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32-Year-Old Farmer Yields Profit from Unique Farm Pond Idea

Hirod Patel innovates Sundargarh farming, using pond spaces for climbing vegetables, boosting yields, and earning Rs 8-10 lakh annually.

Shivangi Rai
The young farmer of Ratanpur in the Tangarpali block of Sundargarh district has adopted an integrated farming system. (Photo: Canva)
The young farmer of Ratanpur in the Tangarpali block of Sundargarh district has adopted an integrated farming system. (Photo: Canva)

In the heart of Rourkela, Sundargarh, where farming often meant toiling relentlessly for meager returns, Hirod Patel, a 32-year-old farmer from Ratanpur, has emerged as a beacon of innovation and success.

Breaking away from the conventional approach to agriculture, Hirod has pioneered an Integrated Farming System (IFS) that blends horticulture, paddy farming, and pisciculture, with a unique twist – cultivating climbing vegetables over farm ponds.

Hirod's journey into agriculture began as a return to his roots. Born into an agrarian family, he explored various vocations before deciding to assist his father, Shiva Shankar, in farming. His farm spans 14 acres, including two acres on lease. While ten acres are dedicated to a diverse range of activities like horticulture, pisciculture, poultry, dairy farming, and floriculture, three acres are reserved for paddy cultivation during the kharif season.

Initially, the low-lying agricultural land was primarily suited for labour-intensive paddy crops. However, the returns were not commensurate with the efforts invested. Seeking a more sustainable and profitable approach, Hirod transitioned to an Integrated Farming System.

In 2019, with support from the Agriculture Department's soil conservation and watershed development wing, he dug up three ponds on his land.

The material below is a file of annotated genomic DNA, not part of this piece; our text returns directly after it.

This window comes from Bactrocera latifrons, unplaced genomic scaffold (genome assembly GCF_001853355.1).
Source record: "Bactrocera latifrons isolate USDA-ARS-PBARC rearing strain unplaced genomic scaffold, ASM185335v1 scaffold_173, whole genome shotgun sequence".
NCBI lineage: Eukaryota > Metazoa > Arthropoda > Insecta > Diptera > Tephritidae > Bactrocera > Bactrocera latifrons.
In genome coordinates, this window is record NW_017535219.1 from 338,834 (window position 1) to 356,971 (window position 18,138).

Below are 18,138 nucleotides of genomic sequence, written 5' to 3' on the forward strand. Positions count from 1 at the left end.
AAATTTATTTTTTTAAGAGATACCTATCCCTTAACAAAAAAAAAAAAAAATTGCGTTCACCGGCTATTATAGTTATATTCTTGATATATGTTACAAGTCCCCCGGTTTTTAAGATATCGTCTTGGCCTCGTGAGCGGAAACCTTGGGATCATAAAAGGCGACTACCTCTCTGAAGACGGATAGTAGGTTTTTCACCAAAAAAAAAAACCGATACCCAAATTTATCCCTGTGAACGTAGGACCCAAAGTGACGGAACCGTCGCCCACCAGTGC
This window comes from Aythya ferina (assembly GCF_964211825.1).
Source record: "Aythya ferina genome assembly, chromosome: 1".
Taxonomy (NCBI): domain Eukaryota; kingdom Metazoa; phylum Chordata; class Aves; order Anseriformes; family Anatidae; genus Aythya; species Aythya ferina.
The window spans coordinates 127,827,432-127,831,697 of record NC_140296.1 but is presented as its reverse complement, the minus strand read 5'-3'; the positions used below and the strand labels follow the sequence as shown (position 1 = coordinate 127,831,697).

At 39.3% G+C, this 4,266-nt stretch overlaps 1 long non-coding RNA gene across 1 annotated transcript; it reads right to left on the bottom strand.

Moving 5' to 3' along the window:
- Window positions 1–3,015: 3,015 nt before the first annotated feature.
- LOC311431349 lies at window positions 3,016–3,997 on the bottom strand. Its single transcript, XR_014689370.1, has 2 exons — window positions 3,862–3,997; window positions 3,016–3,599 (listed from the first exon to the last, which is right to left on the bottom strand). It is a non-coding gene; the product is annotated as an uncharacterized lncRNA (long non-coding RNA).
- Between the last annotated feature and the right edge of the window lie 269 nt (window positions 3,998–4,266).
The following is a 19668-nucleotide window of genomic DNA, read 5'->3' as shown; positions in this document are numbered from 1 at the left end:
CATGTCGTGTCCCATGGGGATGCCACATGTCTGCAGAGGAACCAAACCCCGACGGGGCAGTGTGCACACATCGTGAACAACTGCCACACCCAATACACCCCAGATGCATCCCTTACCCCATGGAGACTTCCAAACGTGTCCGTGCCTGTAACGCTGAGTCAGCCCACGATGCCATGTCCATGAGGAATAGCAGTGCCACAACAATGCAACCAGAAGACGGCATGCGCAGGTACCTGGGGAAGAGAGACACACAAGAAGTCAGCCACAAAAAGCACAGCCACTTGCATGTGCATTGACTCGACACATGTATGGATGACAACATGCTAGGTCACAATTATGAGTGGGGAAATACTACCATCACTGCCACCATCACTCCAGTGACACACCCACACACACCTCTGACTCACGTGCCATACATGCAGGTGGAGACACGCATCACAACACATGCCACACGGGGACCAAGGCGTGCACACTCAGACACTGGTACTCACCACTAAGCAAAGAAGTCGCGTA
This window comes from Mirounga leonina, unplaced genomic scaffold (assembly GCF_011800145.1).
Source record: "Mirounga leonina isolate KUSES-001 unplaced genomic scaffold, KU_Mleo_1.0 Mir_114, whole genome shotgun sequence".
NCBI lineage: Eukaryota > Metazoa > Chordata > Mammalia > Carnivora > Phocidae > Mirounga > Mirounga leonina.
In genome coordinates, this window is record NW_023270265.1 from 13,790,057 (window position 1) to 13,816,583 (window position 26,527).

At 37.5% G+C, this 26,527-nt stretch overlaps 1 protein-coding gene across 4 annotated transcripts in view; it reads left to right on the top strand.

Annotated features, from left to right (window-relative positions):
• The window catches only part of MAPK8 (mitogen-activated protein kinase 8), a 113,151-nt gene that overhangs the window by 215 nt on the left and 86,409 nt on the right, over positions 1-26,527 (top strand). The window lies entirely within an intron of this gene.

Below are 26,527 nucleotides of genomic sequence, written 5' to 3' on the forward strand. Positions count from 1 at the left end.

One of the ponds, covering 10 decimals of land, was created with the assistance of the Mahatma Gandhi National Rural Employment Guarantee Scheme (MGNREGS).

This low-lying patch, which was once rendered unusable due to rainwater accumulation, became the focal point of Hirod's innovative farming practices.

To maximize the utilization of this pond space, Hirod adopted bund cultivation. Six months ago, he planted 120 saplings of bottle gourd on the bunds, using GI wire trellises to create a framework for the vines to climb.

The cost of this setup amounted to Rs 70,000. The bunds not only provided structural support but also facilitated efficient water infiltration into the soil, eliminating the need for additional watering.

Recently, Hirod harvested the first batch of 1,500 bottle gourds using a makeshift raft, earning Rs 35,000 from the sale. Another batch is set to be ready for harvest in a few days. The two remaining ponds on his farm are dedicated to pisciculture, contributing an annual income of Rs 80,000. In addition to the innovative pond-based cultivation, Hirod's farm boasts 350 coconut trees and various fruit-bearing trees, promising future yields.

Employing four farm laborers, Hirod's annual earnings range between Rs 8 lakh and Rs 10 lakh, and he envisions further increasing his income through ongoing experiments and expansions.

Deputy Director of Horticulture, Sukanta Nayak, commended Hirod's unique approach, stating that while growing different horticulture crops on pond bunds is common, sowing climber vegetable plants on them is truly distinctive.

Hirod Patel, having successfully implemented his innovative model, now plans to replicate it in other ponds on his farm and experiment with cultivating various other vine crops. His story stands as a testament to the transformative power of integrated and inventive farming practices, showcasing that with dedication and ingenuity, agriculture can become not just a toil but a thriving and sustainable livelihood.

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